Kim Jong-nam's son in video says father 'killed'
Kuala Lumpur : The son of Kim Jong-nam, the murdered half-brother of North Korean leader Kim Jong-un, in a mysterious video posted on Facebook has said that his father was killed. In the short and censored clip, the man says: "My name is Kim Han-sol, from North Korea, part of the Kim family."
According to him, he is with his mother and sister, but there are no details on the date or location. It is the Kim family's first public comment since the murder at the Kuala Lumpur airport on February 13. The attackers smeared Kim Jong-nam's face with deadly VX nerve agent.
According to South Korea's Unification Ministry and National Intelligence Service, the man in the video is Kim Han-sol. The 40-second clip features Kim Han-sol introducing himself and saying: "My father has been killed a few days ago. I'm currently with my mother and my sister."
He showed a North Korean diplomatic passport to confirm Kim's identity, though the details have been blocked out. The man in the video said he was "grateful to..." before the audio and image were censored. He ended by saying: "We hope this gets better soon."
It is unclear when and where the video was filmed, and what Kim Han-sol's current whereabouts are. It was put online by a group called the Cheollima Civil Defence (CCD). South Korea's Yonhap news agency said the group presumably assists escaping North Koreans -- there is a town south-west of Pyongyang named Cheollima.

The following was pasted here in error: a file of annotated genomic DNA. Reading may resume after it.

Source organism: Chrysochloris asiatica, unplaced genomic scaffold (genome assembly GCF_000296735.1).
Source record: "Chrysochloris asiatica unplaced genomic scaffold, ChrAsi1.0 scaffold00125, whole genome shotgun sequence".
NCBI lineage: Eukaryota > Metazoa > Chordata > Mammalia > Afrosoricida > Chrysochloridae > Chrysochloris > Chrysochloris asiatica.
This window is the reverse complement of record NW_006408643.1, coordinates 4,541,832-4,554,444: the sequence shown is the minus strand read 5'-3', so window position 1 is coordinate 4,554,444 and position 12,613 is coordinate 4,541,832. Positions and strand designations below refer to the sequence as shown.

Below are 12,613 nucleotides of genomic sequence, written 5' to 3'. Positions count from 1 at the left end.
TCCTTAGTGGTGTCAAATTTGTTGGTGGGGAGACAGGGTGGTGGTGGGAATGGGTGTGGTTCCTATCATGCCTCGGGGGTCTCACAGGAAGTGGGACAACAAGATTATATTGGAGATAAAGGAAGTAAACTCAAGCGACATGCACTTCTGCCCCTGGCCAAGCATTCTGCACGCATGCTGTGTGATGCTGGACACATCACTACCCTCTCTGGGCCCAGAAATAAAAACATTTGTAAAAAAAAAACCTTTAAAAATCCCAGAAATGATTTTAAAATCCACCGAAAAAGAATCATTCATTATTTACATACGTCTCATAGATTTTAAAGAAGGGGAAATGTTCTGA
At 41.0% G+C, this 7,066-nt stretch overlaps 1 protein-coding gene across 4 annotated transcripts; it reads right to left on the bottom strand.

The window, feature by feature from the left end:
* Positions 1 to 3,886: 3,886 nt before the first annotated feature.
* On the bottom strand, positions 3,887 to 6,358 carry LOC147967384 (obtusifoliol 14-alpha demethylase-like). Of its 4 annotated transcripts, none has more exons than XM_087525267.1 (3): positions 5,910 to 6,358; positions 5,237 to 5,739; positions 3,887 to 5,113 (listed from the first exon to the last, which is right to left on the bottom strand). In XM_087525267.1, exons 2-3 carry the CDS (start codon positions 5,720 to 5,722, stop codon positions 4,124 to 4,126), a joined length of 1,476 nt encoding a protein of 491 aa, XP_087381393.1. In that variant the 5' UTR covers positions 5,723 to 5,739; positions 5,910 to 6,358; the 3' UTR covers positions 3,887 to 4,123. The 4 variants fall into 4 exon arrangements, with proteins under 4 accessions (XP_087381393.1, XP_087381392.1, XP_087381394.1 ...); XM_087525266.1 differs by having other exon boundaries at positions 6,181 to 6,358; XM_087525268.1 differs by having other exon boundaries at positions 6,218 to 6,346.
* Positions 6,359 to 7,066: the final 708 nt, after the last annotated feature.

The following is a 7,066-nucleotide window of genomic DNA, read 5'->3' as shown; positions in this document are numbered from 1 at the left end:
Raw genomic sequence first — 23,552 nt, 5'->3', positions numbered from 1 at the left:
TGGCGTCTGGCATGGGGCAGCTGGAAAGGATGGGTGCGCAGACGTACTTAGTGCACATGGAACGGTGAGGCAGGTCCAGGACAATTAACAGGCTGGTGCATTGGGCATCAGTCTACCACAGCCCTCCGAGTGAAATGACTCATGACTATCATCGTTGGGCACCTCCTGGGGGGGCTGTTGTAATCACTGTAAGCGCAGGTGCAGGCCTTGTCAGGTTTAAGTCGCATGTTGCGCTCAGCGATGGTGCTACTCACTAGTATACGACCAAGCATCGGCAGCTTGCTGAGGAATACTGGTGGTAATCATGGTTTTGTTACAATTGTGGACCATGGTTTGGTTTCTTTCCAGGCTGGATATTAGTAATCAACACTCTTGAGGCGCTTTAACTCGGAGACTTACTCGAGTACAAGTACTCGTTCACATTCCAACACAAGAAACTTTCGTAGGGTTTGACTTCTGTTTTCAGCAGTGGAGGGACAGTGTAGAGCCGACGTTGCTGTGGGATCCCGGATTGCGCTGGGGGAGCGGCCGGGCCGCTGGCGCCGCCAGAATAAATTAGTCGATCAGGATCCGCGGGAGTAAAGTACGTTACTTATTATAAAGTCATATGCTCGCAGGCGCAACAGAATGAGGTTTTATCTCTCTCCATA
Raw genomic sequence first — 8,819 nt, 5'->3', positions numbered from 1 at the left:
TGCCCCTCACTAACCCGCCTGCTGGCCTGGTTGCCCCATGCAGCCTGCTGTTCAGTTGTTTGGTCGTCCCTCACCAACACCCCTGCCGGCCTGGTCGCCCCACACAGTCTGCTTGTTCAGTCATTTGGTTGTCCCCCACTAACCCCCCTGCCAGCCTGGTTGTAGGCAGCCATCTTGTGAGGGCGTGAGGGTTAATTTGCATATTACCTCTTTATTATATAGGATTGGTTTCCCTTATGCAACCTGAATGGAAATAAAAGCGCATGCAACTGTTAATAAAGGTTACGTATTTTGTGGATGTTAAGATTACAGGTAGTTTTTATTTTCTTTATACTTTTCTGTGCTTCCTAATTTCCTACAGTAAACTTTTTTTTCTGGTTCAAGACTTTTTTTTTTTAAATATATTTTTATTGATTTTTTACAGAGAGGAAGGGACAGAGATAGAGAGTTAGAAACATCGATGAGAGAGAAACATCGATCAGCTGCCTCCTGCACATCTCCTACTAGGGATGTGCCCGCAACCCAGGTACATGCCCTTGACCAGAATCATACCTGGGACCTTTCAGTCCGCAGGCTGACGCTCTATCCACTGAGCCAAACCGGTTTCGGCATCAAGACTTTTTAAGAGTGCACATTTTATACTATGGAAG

A message in English on the CCD website said it had responded to a request for protection from "survivors of the family of Kim Jong-nam".
"We have in the past addressed other urgent needs for protection. This will be the first and last statement on this particular matter, and the present whereabouts of this family will not be addressed."
Kim's son is believed to be 21, and has lived a low-profile life since his father's exile, growing up in Macau and China. In 2012, he appeared in a TV interview from Bosnia, where he was studying, saying he had never met his powerful uncle or his grandfather, the late Kim Jong-il.
According to the BBC, he said he had "always dreamed that one day I would go back and make things better and make it easier for the people" of North Korea. Kim Jong-nam was once seen as a potential future leader of North Korea, but was bypassed for succession in favour of his younger half-brother. He has since lived in exile.
Though it fiercely denies this, North Korea is widely assumed to have carried out the attack with the deadly toxin, potentially to remove a threat to the leadership.Kim's body remains in a mortuary in Kuala Lumpur. Malaysia has said it will not release it until the Kim family provides DNA samples.
Two women have been charged with KIm's assassination -- one Indonesian, one Vietnamese. Both say they were duped into killing Kim, and believed they were taking part in a televised prank.
Malaysia is seeking seven North Koreans, including a diplomat -- it believes three suspects are hiding in North Korea's embassy in Kuala Lumpur, which has been surrounded by the police.
North Korea has yet to confirm the dead man is Kim -- he was travelling under a passport in a different name. The communist nation said the man died of a heart attack, not chemical attack, and is furious that a post-mortem examination was carried out.
It has accused Malaysia of conducting a biased investigation and colluding with its enemies, and is demanding to be given the body.